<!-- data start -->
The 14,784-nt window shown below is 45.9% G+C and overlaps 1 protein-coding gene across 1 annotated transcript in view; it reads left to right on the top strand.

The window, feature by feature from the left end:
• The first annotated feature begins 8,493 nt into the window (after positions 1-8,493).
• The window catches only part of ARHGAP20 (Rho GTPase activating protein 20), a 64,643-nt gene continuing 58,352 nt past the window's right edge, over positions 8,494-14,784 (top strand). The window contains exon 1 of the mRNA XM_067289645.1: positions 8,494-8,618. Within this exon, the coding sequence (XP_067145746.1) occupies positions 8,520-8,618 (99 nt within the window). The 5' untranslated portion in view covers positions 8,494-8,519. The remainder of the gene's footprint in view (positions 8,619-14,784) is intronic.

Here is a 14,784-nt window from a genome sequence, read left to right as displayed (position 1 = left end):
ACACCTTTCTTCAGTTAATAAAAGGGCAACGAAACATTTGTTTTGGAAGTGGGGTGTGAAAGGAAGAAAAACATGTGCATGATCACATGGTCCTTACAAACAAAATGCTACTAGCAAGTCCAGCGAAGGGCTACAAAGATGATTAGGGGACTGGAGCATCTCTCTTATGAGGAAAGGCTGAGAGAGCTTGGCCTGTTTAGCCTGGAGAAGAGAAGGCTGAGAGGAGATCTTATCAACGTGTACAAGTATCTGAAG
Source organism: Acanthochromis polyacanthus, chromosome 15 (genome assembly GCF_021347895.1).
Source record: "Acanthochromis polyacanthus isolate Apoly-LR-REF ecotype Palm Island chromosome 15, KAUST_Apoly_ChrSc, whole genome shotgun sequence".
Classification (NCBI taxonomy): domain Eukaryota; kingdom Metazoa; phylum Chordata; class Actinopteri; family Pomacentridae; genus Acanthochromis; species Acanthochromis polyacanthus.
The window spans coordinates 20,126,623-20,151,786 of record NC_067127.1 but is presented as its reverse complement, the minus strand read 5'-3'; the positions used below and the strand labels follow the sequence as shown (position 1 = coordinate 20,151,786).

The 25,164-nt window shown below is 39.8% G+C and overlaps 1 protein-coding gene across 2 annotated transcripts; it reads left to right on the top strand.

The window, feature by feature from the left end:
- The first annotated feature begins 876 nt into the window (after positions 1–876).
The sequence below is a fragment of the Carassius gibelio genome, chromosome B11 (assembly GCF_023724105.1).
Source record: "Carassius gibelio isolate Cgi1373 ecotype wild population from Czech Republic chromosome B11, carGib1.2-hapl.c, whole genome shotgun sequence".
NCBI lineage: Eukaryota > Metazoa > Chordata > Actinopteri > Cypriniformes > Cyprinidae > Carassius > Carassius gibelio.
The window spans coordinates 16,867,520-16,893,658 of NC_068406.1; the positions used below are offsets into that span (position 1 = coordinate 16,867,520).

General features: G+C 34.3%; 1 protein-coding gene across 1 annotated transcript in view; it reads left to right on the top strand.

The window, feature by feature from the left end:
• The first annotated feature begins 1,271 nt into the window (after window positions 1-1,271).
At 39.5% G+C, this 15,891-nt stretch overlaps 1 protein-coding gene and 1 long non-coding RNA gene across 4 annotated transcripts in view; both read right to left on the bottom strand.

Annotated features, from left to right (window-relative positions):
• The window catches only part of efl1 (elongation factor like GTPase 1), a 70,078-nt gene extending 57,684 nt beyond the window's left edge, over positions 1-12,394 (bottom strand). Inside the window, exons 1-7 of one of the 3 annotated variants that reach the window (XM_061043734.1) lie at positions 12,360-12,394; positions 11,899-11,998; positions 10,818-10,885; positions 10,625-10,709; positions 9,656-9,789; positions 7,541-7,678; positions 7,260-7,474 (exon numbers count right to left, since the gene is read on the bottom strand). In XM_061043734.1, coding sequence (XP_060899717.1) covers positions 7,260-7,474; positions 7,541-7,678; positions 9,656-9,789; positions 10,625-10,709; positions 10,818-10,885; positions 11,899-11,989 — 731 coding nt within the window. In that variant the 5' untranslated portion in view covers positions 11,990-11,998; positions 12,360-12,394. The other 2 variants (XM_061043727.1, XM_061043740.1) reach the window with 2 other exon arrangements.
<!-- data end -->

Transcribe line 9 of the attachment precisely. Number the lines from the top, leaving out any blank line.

Classification (NCBI taxonomy): domain Eukaryota; kingdom Metazoa; phylum Chordata; class Actinopteri; family Pomacentridae; genus Acanthochromis; species Acanthochromis polyacanthus.